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Whistleblowing on Social Media: Companies' Responsibility

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The girl writes with a large pencil in an open notebook, which is next to a cup of coffee.

All the big companies, and small, which aim to achieve the same success, are highly represented in social media. In essence, it's not only about the CEO's initiatives and promo campaigns, but posts and reactions from employees. Every time the employee shares his experience in the of cool corporate indoor event, tells his friends about competitive salary and medical insurance he gets from the company, he contributes to the public image of your company.

Seems like a win-win: you put extra efforts in building the trust of employees and as a result shape corporate culture, get a response from investors and customers. But the employees' messages can't always be positive — if you want to prevent an unexpected external disclosure, you should have a strong focus on the social media policy.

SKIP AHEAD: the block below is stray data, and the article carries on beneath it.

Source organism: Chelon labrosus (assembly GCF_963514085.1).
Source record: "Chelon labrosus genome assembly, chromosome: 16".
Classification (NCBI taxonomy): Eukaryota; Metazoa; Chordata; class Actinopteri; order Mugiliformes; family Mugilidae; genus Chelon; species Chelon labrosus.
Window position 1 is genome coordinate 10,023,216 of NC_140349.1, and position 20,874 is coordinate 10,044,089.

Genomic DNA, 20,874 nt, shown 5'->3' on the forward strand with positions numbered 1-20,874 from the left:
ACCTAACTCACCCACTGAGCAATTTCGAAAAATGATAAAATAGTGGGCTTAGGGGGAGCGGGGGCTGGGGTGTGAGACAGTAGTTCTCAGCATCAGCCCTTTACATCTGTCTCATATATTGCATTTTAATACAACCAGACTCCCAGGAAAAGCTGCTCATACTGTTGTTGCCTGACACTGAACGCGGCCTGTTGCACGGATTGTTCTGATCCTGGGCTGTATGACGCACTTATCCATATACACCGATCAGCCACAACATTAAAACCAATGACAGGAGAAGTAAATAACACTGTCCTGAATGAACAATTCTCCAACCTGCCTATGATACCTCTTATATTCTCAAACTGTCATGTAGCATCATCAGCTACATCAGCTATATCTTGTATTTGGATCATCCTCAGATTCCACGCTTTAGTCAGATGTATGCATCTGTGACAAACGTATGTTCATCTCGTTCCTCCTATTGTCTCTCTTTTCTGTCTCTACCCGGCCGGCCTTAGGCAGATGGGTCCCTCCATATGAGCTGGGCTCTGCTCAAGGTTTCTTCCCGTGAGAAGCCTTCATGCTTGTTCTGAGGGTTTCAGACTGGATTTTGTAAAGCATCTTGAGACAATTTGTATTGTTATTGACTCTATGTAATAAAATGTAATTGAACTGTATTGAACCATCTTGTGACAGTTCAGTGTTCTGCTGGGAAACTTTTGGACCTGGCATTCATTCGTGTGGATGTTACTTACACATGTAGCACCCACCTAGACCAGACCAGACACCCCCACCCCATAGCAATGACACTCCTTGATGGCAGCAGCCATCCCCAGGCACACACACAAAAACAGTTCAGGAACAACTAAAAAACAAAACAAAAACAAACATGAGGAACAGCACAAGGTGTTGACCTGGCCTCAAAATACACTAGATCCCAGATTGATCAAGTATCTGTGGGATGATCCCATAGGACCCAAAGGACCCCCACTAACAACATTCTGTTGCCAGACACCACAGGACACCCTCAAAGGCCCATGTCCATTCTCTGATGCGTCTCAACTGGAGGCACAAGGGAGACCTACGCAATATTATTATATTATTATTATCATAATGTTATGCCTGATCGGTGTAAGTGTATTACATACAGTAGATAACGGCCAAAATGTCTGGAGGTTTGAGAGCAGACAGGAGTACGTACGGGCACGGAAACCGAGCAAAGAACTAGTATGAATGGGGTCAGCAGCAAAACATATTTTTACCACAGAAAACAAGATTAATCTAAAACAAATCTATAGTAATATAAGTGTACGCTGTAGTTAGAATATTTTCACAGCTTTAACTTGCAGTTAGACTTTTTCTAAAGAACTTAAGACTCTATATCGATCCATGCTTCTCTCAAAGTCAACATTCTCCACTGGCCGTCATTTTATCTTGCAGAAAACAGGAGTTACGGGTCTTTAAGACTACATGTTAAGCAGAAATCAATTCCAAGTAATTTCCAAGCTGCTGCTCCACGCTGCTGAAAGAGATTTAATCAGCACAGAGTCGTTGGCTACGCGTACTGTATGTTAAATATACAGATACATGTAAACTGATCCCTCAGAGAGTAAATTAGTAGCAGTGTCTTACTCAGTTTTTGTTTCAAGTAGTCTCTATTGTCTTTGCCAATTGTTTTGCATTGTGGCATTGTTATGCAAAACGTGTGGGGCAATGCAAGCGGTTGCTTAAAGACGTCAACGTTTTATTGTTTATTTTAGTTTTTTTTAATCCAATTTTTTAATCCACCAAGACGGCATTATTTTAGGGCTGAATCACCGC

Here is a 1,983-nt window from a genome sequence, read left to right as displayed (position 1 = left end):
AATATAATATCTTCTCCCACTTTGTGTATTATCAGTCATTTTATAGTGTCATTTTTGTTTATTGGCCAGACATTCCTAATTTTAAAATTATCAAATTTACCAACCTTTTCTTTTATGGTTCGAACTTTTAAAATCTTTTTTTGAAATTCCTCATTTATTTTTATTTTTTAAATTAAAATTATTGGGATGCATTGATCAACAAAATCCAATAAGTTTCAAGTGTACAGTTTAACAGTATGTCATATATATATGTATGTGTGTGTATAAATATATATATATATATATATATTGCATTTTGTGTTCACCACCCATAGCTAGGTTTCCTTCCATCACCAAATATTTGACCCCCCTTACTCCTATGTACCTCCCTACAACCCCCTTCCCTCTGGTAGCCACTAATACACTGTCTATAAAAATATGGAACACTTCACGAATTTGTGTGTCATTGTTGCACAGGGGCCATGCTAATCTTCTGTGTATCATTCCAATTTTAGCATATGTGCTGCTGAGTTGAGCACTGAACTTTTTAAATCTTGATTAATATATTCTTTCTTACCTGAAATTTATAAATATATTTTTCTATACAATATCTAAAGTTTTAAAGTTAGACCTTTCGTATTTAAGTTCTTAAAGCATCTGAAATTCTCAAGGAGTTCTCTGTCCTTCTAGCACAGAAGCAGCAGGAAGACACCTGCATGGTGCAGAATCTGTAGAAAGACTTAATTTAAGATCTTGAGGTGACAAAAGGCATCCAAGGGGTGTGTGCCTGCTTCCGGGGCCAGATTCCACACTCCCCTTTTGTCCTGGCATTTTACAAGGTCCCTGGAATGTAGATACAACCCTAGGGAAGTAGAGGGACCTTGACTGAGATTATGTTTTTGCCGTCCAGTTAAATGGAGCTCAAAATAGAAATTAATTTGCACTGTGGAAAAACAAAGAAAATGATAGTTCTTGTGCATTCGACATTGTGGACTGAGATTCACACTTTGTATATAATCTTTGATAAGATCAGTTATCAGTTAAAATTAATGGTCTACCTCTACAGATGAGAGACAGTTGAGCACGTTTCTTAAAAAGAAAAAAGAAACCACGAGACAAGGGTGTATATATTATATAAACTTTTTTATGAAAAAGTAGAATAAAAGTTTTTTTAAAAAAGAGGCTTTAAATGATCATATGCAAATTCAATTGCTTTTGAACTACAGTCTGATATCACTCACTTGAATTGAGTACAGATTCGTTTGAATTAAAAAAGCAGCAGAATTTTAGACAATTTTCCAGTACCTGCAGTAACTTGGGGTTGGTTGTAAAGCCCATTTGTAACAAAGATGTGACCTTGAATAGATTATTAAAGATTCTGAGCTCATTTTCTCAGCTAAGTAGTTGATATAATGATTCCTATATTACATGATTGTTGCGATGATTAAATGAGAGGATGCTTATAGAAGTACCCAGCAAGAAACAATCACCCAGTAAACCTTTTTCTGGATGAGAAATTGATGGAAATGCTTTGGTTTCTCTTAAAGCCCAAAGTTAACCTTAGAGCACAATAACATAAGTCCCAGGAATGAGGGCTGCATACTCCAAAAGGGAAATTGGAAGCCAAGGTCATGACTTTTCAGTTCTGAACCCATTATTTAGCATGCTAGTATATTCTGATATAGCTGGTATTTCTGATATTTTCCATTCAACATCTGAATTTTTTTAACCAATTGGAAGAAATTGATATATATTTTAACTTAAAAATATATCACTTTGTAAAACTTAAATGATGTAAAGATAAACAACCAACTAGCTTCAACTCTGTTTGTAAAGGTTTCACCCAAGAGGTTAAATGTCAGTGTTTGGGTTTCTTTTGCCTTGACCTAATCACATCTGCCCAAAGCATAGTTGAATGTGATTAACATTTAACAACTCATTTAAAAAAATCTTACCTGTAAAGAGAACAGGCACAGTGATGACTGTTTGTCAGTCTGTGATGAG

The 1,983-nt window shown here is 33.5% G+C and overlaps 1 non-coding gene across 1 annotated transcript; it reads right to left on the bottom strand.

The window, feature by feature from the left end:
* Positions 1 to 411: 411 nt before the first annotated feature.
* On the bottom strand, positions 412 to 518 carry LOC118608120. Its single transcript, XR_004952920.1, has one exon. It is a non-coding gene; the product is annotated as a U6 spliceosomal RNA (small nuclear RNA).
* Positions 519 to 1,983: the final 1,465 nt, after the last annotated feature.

Social media image


Modern problems require smart solutions – many companies already have a social media policy. Usually, it divides into enabling and constraining – the company is either giving the employees a list of encouraged behaviour or a number of strictly prohibited actions. Together with social media strategy, social media policy shapes the image of the company online.

All available statistics on links between sales and social media representation show that companies with active representation attract more customers. Reactions to promo campaigns and social media activity also serve as an excellent tool for current and potential market analysis. Social media create both risks and opportunities: employers get a new platform for promotion and profit, employees get new channels for reporting misconduct. 


Identity practice


When the employee identifies with the company, he or she feels responsible for what is going on inside it. That's a direct influence on whistleblowing intentions of employees: those who have a strong identity practice try to act for the benefit of the company and are truly upset when things go wrong. What's a corporate identity, then? A feeling of identification with the company's values, policy, product and social position.